Meet our Organizers: Kenthen Thomas of the Secwepemc Nation

Culture Days

February 15, 2022

Meet our Organizers Series
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The annual Culture Days celebration would not be possible without the creativity, hard work, and passion of organizers. As a 2021 BC Culture Days Ambassador, Kenthen Thomas of the Secwepemc Nation in Salmon Arm, BC, invited participants on a journey inspired by ancestral knowledge of the Secwepemc territory. We asked him some questions about how he infuses storytelling into his work as both a creative and an educator. Here’s what he shared with us.

Describe your artistic practice in 3 words.

Necessary, ancestral, and educational.

What does it mean to be an artist working and living in Salmon Arm?

Working and living in Salmon Arm is an honour. The Secwepemu’lucw is a vast territory that is estimated at around 170,000 square/km depending on who you talk to. So, to be working somewhat right in the center of the traditional territory I can access any part of the territory within a day’s travel, safely. This means that if I get a call in the morning and need to be in a community either teaching or sharing stories, I can be anywhere in the territory by the evening.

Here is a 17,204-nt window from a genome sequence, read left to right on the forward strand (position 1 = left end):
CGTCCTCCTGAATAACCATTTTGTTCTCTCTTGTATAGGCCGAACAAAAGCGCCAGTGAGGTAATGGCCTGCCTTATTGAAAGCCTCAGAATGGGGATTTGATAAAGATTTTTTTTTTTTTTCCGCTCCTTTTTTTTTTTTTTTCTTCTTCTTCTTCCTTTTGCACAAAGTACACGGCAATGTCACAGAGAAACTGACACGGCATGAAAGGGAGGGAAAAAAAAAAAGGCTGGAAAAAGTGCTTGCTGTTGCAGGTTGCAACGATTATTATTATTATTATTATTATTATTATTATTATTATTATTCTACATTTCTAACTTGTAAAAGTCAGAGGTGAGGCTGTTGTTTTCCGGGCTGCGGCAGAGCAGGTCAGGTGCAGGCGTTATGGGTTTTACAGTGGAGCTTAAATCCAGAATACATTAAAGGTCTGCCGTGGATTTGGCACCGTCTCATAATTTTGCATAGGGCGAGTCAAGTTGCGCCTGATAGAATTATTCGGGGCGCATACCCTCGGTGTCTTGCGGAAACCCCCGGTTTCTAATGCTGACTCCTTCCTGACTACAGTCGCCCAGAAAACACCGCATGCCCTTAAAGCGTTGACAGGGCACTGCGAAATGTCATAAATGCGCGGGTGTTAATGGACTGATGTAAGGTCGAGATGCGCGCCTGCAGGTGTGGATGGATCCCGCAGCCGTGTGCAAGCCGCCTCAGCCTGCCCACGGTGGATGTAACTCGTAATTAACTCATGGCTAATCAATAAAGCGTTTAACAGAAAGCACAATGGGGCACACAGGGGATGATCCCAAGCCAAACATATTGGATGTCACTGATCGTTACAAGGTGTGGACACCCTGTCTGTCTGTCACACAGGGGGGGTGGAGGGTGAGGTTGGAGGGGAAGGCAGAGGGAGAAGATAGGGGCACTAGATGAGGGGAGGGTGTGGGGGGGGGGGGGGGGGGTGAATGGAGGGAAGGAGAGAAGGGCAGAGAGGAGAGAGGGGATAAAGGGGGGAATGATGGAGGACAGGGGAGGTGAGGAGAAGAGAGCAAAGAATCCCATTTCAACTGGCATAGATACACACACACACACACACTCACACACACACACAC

As for ‘being’ in Salmon Arm itself—this is the traditional home of my ancestors who used to row their canoes here. They walked this land, they spoke our language, and they lived and breathed right here in the same place I am. I like to believe that when I story-tell or perform a story they listen. That the ancestors know that the words they created are alive. That the lessons and laws of the land that they tried to convey through the stories are being heard and the knowledge is being recognized. Being in Salmon Arm is a remarkable life to be living.

Photo courtesy of Kenthen Thomas.
Photo courtesy of Kenthen Thomas.

Where is your favourite place to go to find inspiration and indulge your mind?

I like to be connected to the land and especially the water. Often, I will go to the lake or a river and just listen to the sounds of nature. This could be a howl of a coyote, or the rattling of a chickadee, or the splash of a wave. This is the one constant of the land, the sounds of nature.

You are both a creative and an educator. Can you tell us more about how you infuse storytelling into your work as a teacher?

Storytelling is an all-encompassing teaching tool, in my mind. A long time ago it taught us about how things came to be, which is the creation of the land and everything on it and in it. It’s also a teaching tool about how not to behave—which falls in line with traditional ways of knowing and being in indigenous communities where non-interference teaching, modelling, and living were practiced. Instead of telling, directing, or instructing one on how to behave, the story teaches the listener what the consequences of any behaviour and the results.